Willie Football

This is all to explain, if it can be explained, the Ideal that is Willie Bloomquist. You see Willie and I come from the same town. Long before he was 1999's Pac-10 Player of the Year at ASU, even before he led South Kitsap High School to the school's only state championship (he was QB. Of course he was) he was known around town as the kid who's dad built him a baseball field on his property. I remember playing on that field in junior high, awed at the dedication and commitment it took to create. Of course we weren't allowed on that field until after Willie was out of high school. Because Willie was always on it.

Willie was called up my Junior year of college. After his 4-4 game in September of 2002 my parents sent me the front page of the Seattle Times. I put it on the wall of my apartment for a few years. I can still remember that being one of the first times I felt as though someone like me could do something bigger; something beyond our small little town.

That's how we swing. It's how we were all taught. Hit the ball the other way. Run. Work! Work hard or you will fail.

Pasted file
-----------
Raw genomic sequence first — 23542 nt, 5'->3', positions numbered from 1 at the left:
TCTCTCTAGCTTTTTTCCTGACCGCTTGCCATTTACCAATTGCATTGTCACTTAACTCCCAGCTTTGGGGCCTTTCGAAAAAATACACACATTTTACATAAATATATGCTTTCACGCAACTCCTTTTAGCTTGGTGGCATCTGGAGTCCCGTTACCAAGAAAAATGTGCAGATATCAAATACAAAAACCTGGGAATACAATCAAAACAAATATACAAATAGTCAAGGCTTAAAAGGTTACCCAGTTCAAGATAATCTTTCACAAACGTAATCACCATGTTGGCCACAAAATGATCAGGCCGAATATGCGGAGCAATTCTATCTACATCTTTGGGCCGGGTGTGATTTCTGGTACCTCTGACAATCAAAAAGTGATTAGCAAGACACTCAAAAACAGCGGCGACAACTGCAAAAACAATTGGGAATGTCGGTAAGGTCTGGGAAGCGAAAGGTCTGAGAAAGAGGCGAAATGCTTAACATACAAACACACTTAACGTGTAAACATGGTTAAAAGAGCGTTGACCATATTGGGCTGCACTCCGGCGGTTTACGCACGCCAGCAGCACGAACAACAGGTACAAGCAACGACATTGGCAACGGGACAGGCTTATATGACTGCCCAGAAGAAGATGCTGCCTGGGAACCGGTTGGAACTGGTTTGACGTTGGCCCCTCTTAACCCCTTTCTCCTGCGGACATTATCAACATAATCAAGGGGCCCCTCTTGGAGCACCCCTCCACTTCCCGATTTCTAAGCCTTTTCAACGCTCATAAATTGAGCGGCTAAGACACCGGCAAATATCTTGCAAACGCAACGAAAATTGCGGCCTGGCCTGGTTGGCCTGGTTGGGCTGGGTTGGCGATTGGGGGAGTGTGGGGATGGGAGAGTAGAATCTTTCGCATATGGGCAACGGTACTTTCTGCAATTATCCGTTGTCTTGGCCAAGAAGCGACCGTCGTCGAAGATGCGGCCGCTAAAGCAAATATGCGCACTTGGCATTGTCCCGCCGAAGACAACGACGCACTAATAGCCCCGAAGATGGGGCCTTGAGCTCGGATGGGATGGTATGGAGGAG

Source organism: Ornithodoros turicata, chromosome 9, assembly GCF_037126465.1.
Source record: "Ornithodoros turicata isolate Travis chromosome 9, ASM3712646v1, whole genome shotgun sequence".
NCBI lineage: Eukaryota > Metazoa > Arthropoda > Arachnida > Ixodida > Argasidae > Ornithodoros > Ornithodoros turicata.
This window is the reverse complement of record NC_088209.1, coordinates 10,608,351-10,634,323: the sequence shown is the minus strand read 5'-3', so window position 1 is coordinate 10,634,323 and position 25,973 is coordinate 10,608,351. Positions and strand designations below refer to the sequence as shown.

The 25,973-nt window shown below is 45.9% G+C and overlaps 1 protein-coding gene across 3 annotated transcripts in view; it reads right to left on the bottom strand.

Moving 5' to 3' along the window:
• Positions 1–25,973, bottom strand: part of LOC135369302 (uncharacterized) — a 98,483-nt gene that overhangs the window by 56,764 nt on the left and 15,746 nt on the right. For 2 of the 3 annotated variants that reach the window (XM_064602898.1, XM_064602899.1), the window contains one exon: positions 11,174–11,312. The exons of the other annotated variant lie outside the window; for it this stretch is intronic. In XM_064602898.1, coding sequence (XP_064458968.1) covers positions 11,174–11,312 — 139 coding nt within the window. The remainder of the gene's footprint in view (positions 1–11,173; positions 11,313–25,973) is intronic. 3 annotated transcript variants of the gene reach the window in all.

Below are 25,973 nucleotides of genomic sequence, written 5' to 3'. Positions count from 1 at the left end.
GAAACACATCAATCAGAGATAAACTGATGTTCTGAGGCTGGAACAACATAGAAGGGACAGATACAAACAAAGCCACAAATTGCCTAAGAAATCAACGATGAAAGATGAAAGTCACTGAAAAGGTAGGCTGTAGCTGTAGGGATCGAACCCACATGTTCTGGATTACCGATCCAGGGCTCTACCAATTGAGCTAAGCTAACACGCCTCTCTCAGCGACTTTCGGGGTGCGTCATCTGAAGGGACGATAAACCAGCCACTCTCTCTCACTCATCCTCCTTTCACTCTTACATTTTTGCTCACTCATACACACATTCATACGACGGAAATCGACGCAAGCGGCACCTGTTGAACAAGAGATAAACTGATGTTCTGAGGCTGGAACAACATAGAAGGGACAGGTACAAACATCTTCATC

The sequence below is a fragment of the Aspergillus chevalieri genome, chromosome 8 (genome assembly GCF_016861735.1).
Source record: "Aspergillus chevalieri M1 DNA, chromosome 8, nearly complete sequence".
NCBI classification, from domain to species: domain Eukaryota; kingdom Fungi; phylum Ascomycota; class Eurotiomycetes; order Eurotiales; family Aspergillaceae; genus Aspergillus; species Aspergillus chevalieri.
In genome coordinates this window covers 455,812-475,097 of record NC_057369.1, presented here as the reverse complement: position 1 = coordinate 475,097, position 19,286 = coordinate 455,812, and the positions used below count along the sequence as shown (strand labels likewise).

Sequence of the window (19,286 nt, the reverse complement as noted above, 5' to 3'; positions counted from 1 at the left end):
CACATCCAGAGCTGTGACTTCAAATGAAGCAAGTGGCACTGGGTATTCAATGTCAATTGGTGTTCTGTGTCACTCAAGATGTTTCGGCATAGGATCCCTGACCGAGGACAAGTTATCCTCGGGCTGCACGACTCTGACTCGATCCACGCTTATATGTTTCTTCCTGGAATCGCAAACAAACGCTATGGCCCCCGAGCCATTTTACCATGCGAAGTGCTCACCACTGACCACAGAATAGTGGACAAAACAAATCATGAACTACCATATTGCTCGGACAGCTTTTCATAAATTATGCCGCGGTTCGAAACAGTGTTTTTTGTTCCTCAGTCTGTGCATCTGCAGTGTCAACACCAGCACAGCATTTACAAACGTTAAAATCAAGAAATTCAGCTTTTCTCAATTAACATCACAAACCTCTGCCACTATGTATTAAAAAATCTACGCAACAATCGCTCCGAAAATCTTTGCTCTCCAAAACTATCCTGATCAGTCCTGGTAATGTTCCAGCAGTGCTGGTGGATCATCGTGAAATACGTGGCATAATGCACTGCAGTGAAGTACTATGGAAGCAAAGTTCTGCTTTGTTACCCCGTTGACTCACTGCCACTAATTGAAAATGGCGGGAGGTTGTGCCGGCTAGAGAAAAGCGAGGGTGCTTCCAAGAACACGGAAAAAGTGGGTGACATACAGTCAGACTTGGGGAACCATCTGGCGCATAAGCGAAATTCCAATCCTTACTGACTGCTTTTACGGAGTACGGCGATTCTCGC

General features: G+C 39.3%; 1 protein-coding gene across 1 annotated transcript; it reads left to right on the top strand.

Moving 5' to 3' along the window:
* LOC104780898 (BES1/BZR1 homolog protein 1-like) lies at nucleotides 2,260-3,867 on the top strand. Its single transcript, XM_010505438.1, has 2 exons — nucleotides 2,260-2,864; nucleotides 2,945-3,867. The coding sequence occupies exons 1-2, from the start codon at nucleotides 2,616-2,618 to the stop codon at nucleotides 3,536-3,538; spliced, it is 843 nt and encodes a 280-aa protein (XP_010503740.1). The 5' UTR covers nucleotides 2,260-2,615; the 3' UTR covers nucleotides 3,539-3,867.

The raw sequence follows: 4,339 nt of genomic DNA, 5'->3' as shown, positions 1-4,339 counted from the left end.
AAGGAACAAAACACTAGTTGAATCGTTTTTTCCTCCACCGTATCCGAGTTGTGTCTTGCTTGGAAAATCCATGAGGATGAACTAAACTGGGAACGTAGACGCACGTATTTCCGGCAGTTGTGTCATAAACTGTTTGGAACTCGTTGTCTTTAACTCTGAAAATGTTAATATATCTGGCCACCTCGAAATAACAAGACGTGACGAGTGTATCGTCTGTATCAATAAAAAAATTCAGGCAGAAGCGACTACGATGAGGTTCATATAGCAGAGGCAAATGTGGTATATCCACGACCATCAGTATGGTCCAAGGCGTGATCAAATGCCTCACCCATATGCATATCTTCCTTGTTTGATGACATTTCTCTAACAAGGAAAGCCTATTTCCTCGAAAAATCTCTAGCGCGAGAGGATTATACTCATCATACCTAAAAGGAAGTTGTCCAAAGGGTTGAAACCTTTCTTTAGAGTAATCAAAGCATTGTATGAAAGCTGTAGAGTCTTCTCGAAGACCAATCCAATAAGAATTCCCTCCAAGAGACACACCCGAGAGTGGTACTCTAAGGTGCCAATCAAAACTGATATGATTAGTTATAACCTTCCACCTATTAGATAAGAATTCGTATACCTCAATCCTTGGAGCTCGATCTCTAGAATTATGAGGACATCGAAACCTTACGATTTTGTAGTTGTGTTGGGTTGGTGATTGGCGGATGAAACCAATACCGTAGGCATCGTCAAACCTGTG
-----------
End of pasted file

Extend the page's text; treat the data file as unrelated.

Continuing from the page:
Everything about his game represents the values we prize around here. Even that swing; the comically weak, no hip-turn don't-you-dare-let-your-top-hand-off-the-bat follow through swing. That's South Kitsap's former longtime and now deceased baseball coach Elton Goodwin in that swing. That's how we swing. It's how we were all taught. Hit the ball the other way. Run. Work! Work hard or you will fail. And above all don't you dare talk back or cause a problem in the clubhouse. You are nothing. The team is everything.

Willie Slide

Of course the good times didn't last for Willie. He was just never all that good of a baseball player. On the internet he is best known as WFB, or "Willie Fucking Bloomquist", a title born out of fan's frustration with his incredible, unending mediocrity. Over time he came to embody almost everything fans disliked about the way the Mariners front office viewed players. While the team easily and eagerly parted ways with talented prospects like Shin-Soo Choo, Adam Jones, Asdrubal Cabrera and on they clung to Bloomquist the way a Baptist clutches a Bible; hoping to be saved by the simple act of contact.